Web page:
I wanted to comment on something I said in both my talks, I think. I said that unschooling could, maybe, be boiled down to just "Be Nice!" But I got distracted and didn't elaborate on that and now I'm afraid it will come across in a way I did not intend. "Be Nice" is a thing parents often say to their kids - and they mean things like, "You have to share with your sister," or "Don't be so demanding," etc. I realized that, for some, "Be Nice," has some baggage.I'd like to end with that wonderful vision of a world full of parents giving their children nothing but kindness--I can't, though, because I have to share my awesome technique for making hotel room quesadillas when you have no hot plate, electric griddle, or microwave.
I did not mean "Be Nice" like that - not in the same way children are commanded to "Be nice!" That isn't from the heart - that isn't actually "nice," but, anyway, I meant that we should think about whether we are treating our children kindly - are we being generous and caring and supportive and friendly and warm and sympathetic and considerate. So - I'd like to change what I said to, "Be Kind," instead of "Be Nice." Everybody, if you listen to the recording - please make that change, in your head, when you come to that part!
I saw a LOT of kindness at the conference - it was everywhere I looked. To me, after unschooling is talked about and talked about and talked about, it really finally does boil down to how we treat each other. It isn't kind to try to force another person to eat or sleep. It isn't kind to manipulate other people into doing what we want them to do - even for their own good. It IS kind to consider what they might like and to offer it to them. It is kind to be honest. It is kind to be helpful and it is kind to protect our children and keep them safe. It is kind to give them what Roya called, "perceived freedom," meaning that they don't feel constrained or restricted, even though we are right there, nearby, always clearing the way for them, removing obstacles, and helping them move in a positive direction.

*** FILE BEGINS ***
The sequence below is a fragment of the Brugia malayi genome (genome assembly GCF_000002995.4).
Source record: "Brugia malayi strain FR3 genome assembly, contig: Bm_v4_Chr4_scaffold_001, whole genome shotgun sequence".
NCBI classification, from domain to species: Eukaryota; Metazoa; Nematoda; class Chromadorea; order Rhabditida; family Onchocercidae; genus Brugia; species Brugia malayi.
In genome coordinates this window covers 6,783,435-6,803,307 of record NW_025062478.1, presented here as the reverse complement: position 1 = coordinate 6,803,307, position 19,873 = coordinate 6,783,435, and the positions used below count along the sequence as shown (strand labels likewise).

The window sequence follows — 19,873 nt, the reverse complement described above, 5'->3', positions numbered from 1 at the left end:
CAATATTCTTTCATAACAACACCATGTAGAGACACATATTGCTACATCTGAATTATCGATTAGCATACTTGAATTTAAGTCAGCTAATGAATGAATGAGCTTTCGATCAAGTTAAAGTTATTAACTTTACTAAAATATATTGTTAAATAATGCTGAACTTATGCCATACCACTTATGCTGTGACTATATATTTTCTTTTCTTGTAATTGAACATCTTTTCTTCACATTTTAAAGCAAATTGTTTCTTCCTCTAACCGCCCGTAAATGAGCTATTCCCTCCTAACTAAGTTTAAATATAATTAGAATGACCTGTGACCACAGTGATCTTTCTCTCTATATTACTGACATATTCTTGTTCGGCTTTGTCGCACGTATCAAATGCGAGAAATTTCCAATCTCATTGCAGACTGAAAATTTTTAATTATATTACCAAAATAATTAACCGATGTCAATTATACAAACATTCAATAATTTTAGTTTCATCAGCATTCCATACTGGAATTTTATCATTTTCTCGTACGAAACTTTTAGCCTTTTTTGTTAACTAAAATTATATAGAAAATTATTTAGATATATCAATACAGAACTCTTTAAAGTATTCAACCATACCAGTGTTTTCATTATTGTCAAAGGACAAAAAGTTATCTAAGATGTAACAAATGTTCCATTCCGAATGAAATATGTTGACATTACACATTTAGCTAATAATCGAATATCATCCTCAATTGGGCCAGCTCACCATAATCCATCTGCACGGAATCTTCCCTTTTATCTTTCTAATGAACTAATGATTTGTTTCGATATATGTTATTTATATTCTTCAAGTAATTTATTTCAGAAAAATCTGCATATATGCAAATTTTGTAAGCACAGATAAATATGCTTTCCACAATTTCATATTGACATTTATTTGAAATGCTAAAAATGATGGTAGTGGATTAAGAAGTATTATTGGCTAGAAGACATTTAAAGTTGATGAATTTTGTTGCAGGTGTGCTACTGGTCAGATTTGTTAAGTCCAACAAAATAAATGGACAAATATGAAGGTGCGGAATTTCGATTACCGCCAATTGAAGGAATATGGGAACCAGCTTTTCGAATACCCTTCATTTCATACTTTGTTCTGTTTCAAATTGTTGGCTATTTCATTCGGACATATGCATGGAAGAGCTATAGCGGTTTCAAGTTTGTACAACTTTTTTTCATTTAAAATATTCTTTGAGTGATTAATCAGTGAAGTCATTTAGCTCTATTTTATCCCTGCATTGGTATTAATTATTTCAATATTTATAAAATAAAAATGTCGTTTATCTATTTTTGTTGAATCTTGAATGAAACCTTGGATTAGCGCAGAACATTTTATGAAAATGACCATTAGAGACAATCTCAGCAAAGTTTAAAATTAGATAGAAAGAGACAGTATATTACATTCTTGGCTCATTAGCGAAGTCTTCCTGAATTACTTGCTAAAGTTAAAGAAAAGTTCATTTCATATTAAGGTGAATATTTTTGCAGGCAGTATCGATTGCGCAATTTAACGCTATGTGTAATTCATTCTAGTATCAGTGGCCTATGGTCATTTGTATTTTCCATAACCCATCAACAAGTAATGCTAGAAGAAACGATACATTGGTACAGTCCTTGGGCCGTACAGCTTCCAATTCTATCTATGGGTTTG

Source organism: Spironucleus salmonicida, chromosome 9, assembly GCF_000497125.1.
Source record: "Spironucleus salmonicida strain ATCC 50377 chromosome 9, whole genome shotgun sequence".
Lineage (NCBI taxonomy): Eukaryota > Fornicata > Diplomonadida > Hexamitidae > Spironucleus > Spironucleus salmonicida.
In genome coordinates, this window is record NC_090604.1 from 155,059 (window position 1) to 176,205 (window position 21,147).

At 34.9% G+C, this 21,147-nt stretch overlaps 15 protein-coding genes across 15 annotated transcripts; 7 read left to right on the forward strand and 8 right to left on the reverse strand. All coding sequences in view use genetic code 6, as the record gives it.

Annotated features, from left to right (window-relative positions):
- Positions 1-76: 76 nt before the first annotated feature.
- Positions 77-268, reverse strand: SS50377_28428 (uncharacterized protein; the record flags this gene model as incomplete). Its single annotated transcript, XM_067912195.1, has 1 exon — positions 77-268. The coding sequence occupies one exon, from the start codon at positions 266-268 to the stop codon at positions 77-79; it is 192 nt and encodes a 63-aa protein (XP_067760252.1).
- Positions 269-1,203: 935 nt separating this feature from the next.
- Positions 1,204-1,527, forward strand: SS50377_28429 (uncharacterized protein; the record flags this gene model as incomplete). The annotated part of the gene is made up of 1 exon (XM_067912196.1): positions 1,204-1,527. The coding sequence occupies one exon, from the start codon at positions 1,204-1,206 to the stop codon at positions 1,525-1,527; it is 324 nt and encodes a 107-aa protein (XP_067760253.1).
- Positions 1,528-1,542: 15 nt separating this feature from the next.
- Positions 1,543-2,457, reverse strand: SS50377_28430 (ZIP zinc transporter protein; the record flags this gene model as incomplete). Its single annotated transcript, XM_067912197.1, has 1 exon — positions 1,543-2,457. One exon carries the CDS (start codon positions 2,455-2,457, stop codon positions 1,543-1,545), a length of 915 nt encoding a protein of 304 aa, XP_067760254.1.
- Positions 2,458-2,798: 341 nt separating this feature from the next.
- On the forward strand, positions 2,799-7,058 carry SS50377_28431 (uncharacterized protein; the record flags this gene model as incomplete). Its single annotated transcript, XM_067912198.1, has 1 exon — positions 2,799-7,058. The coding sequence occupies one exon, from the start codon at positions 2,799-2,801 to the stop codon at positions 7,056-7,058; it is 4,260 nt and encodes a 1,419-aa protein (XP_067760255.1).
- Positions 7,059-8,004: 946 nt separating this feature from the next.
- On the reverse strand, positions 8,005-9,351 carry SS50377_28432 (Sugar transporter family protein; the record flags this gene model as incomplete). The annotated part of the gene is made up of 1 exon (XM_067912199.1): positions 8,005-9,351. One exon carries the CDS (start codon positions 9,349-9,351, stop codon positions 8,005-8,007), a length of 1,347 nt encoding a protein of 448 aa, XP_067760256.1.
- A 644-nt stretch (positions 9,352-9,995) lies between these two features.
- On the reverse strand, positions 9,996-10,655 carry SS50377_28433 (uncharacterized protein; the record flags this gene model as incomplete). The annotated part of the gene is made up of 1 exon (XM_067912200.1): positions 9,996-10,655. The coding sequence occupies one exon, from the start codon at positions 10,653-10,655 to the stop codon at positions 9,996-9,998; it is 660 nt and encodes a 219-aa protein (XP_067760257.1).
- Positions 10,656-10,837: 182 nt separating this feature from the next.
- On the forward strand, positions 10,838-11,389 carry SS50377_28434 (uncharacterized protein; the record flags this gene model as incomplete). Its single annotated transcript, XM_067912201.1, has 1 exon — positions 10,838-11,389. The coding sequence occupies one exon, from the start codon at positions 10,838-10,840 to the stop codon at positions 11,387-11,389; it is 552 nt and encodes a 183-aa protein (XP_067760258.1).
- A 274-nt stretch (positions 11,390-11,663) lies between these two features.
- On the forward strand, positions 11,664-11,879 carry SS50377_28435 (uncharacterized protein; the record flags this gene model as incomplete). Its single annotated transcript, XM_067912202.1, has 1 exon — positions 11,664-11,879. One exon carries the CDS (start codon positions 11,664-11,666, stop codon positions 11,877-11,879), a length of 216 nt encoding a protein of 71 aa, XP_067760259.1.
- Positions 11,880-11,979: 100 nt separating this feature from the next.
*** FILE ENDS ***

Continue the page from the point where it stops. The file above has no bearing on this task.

So - guess I still can't stop talking -- even after going over an hour overtime at the conference, huh?
Anyway - I was reveling in all the kindness - all the wonderful parenting that I was surrounded by at the conference. It is so great to experience what it would be like if all parents were being kind to their children. WHAT a world this would be!
See, Jerry eats the same thing for dinner every night (and has for the last four or five years). Black beans, white rice and a quesadilla (and broccoli if we have it and I get my act together to make it). So whenever we go to a conference I bring a rice cooker, an electric griddle, and hope for a microwave. Problem is, the griddle belongs to my mom, so it lives in Sacramento. The three conferences I've been to up until last week had all required a stop over in Sacramento where I'd drop off the dog and pick up the griddle. But this time we were out of luck until I realized that hotel rooms have irons! So I bought some heavy duty aluminum foil, sandwiched the tortillas and cheese between two pieces of aluminum and ironed away! Presto! One perfectly good quesadilla. I thought I was so clever until Molly told me that someone at an HSC conference had made grilled cheese the same way. Actually, I still think I'm pretty clever. But I guess there might be a few more clever people out there. At least one anyway...